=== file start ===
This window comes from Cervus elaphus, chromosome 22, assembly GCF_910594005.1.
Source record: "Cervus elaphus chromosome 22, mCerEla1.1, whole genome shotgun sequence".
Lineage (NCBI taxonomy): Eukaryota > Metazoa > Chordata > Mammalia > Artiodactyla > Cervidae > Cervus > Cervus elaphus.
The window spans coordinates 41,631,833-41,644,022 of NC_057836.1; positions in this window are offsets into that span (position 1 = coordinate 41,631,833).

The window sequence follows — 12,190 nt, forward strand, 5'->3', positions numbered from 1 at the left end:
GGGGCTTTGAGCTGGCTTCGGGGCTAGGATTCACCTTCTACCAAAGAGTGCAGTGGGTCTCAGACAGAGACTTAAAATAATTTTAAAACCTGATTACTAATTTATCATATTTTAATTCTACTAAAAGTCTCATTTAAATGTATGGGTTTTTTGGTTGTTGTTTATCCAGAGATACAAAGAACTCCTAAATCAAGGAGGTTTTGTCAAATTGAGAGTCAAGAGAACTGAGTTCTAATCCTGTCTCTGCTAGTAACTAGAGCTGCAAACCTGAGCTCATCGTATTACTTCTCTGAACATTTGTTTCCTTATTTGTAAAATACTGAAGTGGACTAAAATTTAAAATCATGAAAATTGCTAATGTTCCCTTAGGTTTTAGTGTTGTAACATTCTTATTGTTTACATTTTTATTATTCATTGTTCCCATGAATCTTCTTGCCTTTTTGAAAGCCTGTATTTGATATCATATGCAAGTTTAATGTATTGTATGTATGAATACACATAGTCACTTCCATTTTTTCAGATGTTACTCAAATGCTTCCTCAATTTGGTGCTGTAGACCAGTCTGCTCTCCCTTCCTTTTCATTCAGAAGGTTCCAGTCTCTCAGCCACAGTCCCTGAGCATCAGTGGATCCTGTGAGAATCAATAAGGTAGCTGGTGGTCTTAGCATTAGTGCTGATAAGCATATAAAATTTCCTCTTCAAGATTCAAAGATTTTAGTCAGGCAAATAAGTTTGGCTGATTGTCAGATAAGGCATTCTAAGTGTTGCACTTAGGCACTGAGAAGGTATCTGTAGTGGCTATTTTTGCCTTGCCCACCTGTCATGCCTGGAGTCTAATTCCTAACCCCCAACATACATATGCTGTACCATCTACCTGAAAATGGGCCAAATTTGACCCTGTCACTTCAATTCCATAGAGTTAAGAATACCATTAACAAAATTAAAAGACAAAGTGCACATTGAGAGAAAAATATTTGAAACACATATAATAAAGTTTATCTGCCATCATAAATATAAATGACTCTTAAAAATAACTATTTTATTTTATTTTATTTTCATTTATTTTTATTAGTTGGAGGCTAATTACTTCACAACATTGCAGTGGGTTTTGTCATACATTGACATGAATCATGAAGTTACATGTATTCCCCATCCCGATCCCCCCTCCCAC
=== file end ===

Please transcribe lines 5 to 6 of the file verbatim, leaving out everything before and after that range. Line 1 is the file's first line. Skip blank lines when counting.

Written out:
The window sequence follows — 12,190 nt, forward strand, 5'->3', positions numbered from 1 at the left end:
GGGGCTTTGAGCTGGCTTCGGGGCTAGGATTCACCTTCTACCAAAGAGTGCAGTGGGTCTCAGACAGAGACTTAAAATAATTTTAAAACCTGATTACTAATTTATCATATTTTAATTCTACTAAAAGTCTCATTTAAATGTATGGGTTTTTTGGTTGTTGTTTATCCAGAGATACAAAGAACTCCTAAATCAAGGAGGTTTTGTCAAATTGAGAGTCAAGAGAACTGAGTTCTAATCCTGTCTCTGCTAGTAACTAGAGCTGCAAACCTGAGCTCATCGTATTACTTCTCTGAACATTTGTTTCCTTATTTGTAAAATACTGAAGTGGACTAAAATTTAAAATCATGAAAATTGCTAATGTTCCCTTAGGTTTTAGTGTTGTAACATTCTTATTGTTTACATTTTTATTATTCATTGTTCCCATGAATCTTCTTGCCTTTTTGAAAGCCTGTATTTGATATCATATGCAAGTTTAATGTATTGTATGTATGAATACACATAGTCACTTCCATTTTTTCAGATGTTACTCAAATGCTTCCTCAATTTGGTGCTGTAGACCAGTCTGCTCTCCCTTCCTTTTCATTCAGAAGGTTCCAGTCTCTCAGCCACAGTCCCTGAGCATCAGTGGATCCTGTGAGAATCAATAAGGTAGCTGGTGGTCTTAGCATTAGTGCTGATAAGCATATAAAATTTCCTCTTCAAGATTCAAAGATTTTAGTCAGGCAAATAAGTTTGGCTGATTGTCAGATAAGGCATTCTAAGTGTTGCACTTAGGCACTGAGAAGGTATCTGTAGTGGCTATTTTTGCCTTGCCCACCTGTCATGCCTGGAGTCTAATTCCTAACCCCCAACATACATATGCTGTACCATCTACCTGAAAATGGGCCAAATTTGACCCTGTCACTTCAATTCCATAGAGTTAAGAATACCATTAACAAAATTAAAAGACAAAGTGCACATTGAGAGAAAAATATTTGAAACACATATAATAAAGTTTATCTGCCATCATAAATATAAATGACTCTTAAAAATAACTATTTTATTTTATTTTATTTTCATTTATTTTTATTAGTTGGAGGCTAATTACTTCACAACATTGCAGTGGGTTTTGTCATACATTGACATGAATCATGAAGTTACATGTATTCCCCATCCCGATCCCCCCTCCCAC